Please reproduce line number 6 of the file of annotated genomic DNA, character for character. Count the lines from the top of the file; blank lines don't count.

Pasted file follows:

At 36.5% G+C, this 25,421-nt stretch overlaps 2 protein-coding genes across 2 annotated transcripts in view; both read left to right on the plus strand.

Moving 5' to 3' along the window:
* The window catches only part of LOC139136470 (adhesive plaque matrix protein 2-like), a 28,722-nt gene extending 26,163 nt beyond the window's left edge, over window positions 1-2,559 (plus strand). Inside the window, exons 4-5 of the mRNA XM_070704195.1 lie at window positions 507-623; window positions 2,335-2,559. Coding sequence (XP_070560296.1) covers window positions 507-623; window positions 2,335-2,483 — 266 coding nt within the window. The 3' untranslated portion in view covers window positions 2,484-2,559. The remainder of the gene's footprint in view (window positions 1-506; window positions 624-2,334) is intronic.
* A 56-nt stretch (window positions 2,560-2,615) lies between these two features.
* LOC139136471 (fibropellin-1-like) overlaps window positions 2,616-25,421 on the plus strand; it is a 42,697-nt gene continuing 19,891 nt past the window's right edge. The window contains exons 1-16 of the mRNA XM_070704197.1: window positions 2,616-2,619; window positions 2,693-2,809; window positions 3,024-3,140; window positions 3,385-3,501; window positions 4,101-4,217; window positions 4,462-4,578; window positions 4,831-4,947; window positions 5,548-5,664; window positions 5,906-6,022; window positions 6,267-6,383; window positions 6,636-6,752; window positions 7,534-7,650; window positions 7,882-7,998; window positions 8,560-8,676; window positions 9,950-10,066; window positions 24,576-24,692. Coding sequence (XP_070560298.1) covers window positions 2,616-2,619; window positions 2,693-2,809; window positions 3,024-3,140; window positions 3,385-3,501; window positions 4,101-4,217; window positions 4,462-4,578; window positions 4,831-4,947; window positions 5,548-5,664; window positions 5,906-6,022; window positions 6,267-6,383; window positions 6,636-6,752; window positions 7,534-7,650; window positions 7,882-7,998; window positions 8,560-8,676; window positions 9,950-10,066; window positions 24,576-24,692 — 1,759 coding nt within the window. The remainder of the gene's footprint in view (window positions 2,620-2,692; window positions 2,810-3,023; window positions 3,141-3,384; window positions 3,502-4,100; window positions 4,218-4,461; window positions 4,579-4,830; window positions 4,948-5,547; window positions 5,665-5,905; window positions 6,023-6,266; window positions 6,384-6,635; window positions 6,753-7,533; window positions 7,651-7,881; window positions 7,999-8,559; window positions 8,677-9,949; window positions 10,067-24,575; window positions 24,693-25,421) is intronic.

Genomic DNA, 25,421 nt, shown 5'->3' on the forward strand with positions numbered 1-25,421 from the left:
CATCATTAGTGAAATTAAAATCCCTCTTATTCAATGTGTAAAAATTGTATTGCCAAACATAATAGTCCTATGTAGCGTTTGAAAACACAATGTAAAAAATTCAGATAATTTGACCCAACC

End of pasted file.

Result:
Genomic DNA, 25,421 nt, shown 5'->3' on the forward strand with positions numbered 1-25,421 from the left: